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Keryx Biopharmaceuticals (NASDAQ:KERX) has plenty of optimistic followers. Its announcement of Phase III trial results for its anti-hyperphosphatemia drug candidate caused a surge in price from under $3 to $10, and thereafter it pulled back to a price near $6.50. Meanwhile, takeover rumors preserve excitement over this stock, which otherwise should be devoid of any action for a year except for publication of more complete data from the Phase III trial, filing for FDA approval of Zerenex for the treatment of ESRD-related hyperphosphatemia, and then waiting to hear from the FDA. Keryx is a one-trick pony. This is the only current drug candidate in its pipeline.

The excitement about Keryx' results stem from two things: demonstration of effectiveness and additional benefit in the reduction of the need for IV iron supplementation. Although the company has no significant source of earnings currently, its valuation should take into consideration the potential arising from possible FDA approval of its upcoming new drug application [NDA]. The chances of approval seem quite good on the basis of the reported results. However, it is still worth pointing out that the full results have not yet been reported. This is not to say that company's procedure in regard to the announcement of topline results is atypical, but simply to point out that the full publication of data from the study might show things that you wouldn't know without seeing them.

Even though the company's highlighting the reduction in IV iron supplementation among the patient population in the experimental group may be considered an unfair comparison (because Zerenex is an iron salt, given orally, and the comparison group was given iron as needed only intravenously) the benefits are real and probably also significant since most ESRD patients on dialysis may be getting their iron supplementation intravenously. The company does well to point out the cost benefits and advantages of the same.

This brings us to the big question: How much is the company worth, assuming smooth sailing through FDA approval? At the current price/share, its market cap is over a half billion. Those advocating buying KERX point out that Sanofi's (NYSE:SNY) "Renvela/Renagel, which accounts for 50 percent of the market" had revenue that amounts to about $800 million annually, of which $600 million (annualized) is U.S. revenue. These numbers are impressive. However, will Sanofi and Nabi (NASDAQ:NABI) and makers of generic versions of PhosLo fade from the scene if and when Ferric Citrate (which is the compound with the trade name Zerenex) gets approval for the treatment of hyperphosphatemia? Doubtful. So, it will be tough estimating how much of this revenue will flow into the Keryx coffers. The iron-related benefit and the cost savings (from reduction in the use of IV iron and erythropoietin) could be a driver in this regard. However, like in the other related drug trials, the Keryx study also had a significant number (34%) that dropped out of the study, so it may not be drug of choice for all. In addition, Keryx has licensed Zerenex from another company and royalties will be due.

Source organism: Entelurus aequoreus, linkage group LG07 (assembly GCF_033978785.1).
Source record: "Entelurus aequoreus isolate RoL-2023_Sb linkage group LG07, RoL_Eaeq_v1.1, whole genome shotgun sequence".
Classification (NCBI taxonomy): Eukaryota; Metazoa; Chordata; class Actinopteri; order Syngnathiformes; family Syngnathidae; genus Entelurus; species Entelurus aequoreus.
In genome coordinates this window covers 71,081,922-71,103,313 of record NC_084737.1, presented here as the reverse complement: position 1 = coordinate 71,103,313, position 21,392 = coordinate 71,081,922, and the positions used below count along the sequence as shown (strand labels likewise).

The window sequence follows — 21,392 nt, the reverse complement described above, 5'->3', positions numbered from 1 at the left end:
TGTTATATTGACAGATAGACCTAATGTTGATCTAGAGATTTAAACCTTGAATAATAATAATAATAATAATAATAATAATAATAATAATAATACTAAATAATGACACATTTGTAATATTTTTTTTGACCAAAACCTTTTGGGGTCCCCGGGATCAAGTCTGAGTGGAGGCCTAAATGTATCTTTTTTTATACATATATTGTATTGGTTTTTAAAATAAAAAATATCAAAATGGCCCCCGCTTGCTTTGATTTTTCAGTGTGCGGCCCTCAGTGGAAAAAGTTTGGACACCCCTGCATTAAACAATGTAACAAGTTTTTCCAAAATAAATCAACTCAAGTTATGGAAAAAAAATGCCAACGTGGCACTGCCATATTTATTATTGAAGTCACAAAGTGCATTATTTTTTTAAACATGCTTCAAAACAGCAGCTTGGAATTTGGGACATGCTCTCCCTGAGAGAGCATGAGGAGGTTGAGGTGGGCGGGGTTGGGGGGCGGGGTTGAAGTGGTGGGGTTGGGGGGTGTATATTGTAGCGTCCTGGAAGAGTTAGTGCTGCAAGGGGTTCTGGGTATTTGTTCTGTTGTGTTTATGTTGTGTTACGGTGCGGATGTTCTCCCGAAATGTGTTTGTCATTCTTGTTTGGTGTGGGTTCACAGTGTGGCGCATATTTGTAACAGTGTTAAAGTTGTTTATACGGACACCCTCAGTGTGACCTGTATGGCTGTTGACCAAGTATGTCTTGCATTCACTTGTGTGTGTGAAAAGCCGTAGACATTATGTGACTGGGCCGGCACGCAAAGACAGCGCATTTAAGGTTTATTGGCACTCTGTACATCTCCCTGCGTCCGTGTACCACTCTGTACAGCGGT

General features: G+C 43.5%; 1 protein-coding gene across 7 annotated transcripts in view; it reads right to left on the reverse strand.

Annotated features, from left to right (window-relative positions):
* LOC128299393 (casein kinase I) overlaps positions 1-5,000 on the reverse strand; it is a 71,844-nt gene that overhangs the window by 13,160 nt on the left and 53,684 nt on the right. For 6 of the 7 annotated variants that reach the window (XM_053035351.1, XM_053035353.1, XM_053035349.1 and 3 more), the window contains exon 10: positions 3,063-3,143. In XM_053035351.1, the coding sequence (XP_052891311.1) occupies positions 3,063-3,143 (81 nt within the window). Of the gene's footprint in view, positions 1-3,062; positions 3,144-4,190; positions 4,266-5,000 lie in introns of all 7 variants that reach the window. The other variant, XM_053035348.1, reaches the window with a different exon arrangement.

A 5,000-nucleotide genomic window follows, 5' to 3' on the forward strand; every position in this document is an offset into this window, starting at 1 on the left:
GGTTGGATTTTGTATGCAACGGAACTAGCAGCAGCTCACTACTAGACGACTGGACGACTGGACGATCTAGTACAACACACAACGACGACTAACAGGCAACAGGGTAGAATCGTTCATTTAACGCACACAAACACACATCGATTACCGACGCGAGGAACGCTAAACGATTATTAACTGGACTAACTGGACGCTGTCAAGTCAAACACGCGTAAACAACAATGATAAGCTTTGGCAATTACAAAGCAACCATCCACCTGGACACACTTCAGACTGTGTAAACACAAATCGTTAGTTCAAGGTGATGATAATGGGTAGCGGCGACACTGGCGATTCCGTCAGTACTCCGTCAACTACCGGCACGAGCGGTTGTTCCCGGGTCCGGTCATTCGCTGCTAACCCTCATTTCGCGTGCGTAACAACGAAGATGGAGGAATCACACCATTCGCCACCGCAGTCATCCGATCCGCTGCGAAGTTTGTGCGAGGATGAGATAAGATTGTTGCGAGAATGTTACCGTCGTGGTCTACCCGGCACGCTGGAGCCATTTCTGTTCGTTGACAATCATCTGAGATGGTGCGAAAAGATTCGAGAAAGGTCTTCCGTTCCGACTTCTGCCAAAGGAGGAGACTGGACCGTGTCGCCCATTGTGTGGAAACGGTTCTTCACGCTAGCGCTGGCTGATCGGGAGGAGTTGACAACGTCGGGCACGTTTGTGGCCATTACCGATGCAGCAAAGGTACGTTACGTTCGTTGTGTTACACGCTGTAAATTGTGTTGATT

The present writer's lingering doubt about the potential commercial success of Keryx's Zerenex still rests on the fact that Zerenex is simply ferric citrate. And ferric citrate is a GRAS (generally accepted as safe) item on the FDA list, making it eligible to be sold as an OTC supplement (as iron citrate already is). Even if any use or application patents protect Keryx's use of it in the potential treatment of kidney patients, it is possible that the chemically identical product labeled for another indication (iron deficiency) could end up being used for an indication other than what it is labeled for. Warning about such possibilities exist in the company's documents, as previously noted. Just to do some simple math on the amount of iron now available in supplements, 325 mg Ferrous fumarate tablets are available in the market. The elemental iron content of this is 108 mg Fe. If an iron supplement with only that much elemental iron were to be sold in the form of ferric citrate, it would contain less Fe than in 1000mg of Zerenex but only less by about 40% (the amount of iron in the patented version [United States Patent 6903235] of ferric citrate is 17.6%. 1000g of that has 176 mg Fe).

Perhaps the company's warnings about limits to patent protection are meant only for general legal protection for its officers and do not address any real threats. If so, between now and about a year from now (when the FDA decision is likely, assuming the NDA is filed soon) there could be good buying opportunities for KERX, unless of course the current rumors are based on substance and some larger company buys it before that. I would be one to watch and see where this is headed.

Source: Another Round On Keryx